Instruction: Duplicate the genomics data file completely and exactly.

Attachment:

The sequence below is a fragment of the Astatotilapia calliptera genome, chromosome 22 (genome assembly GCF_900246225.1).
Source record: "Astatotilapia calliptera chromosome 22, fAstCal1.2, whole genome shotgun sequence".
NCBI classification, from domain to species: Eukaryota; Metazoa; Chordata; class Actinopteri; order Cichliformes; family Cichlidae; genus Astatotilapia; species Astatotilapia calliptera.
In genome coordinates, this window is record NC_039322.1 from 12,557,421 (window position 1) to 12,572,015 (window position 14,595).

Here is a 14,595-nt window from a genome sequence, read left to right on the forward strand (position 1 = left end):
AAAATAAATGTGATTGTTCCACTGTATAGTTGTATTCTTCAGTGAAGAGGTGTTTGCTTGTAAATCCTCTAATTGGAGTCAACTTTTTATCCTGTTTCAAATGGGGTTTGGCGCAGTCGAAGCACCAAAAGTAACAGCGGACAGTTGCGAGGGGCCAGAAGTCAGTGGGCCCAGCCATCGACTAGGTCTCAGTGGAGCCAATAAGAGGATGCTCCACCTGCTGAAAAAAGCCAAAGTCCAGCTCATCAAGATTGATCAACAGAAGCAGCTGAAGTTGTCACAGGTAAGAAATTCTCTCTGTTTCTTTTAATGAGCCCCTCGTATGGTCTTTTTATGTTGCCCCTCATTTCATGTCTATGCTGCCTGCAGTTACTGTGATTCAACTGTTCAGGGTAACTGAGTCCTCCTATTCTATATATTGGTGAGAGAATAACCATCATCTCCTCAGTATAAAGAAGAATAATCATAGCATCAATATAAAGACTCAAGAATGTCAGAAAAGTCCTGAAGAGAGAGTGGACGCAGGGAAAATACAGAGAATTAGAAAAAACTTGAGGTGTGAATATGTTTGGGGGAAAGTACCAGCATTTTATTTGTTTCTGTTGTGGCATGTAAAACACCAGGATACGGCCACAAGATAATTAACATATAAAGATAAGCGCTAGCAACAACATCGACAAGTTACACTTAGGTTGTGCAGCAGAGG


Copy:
The sequence below is a fragment of the Astatotilapia calliptera genome, chromosome 22 (genome assembly GCF_900246225.1).
Source record: "Astatotilapia calliptera chromosome 22, fAstCal1.2, whole genome shotgun sequence".
NCBI classification, from domain to species: Eukaryota; Metazoa; Chordata; class Actinopteri; order Cichliformes; family Cichlidae; genus Astatotilapia; species Astatotilapia calliptera.
In genome coordinates, this window is record NC_039322.1 from 12,557,421 (window position 1) to 12,572,015 (window position 14,595).

Here is a 14,595-nt window from a genome sequence, read left to right on the forward strand (position 1 = left end):
AAAATAAATGTGATTGTTCCACTGTATAGTTGTATTCTTCAGTGAAGAGGTGTTTGCTTGTAAATCCTCTAATTGGAGTCAACTTTTTATCCTGTTTCAAATGGGGTTTGGCGCAGTCGAAGCACCAAAAGTAACAGCGGACAGTTGCGAGGGGCCAGAAGTCAGTGGGCCCAGCCATCGACTAGGTCTCAGTGGAGCCAATAAGAGGATGCTCCACCTGCTGAAAAAAGCCAAAGTCCAGCTCATCAAGATTGATCAACAGAAGCAGCTGAAGTTGTCACAGGTAAGAAATTCTCTCTGTTTCTTTTAATGAGCCCCTCGTATGGTCTTTTTATGTTGCCCCTCATTTCATGTCTATGCTGCCTGCAGTTACTGTGATTCAACTGTTCAGGGTAACTGAGTCCTCCTATTCTATATATTGGTGAGAGAATAACCATCATCTCCTCAGTATAAAGAAGAATAATCATAGCATCAATATAAAGACTCAAGAATGTCAGAAAAGTCCTGAAGAGAGAGTGGACGCAGGGAAAATACAGAGAATTAGAAAAAACTTGAGGTGTGAATATGTTTGGGGGAAAGTACCAGCATTTTATTTGTTTCTGTTGTGGCATGTAAAACACCAGGATACGGCCACAAGATAATTAACATATAAAGATAAGCGCTAGCAACAACATCGACAAGTTACACTTAGGTTGTGCAGCAGAGG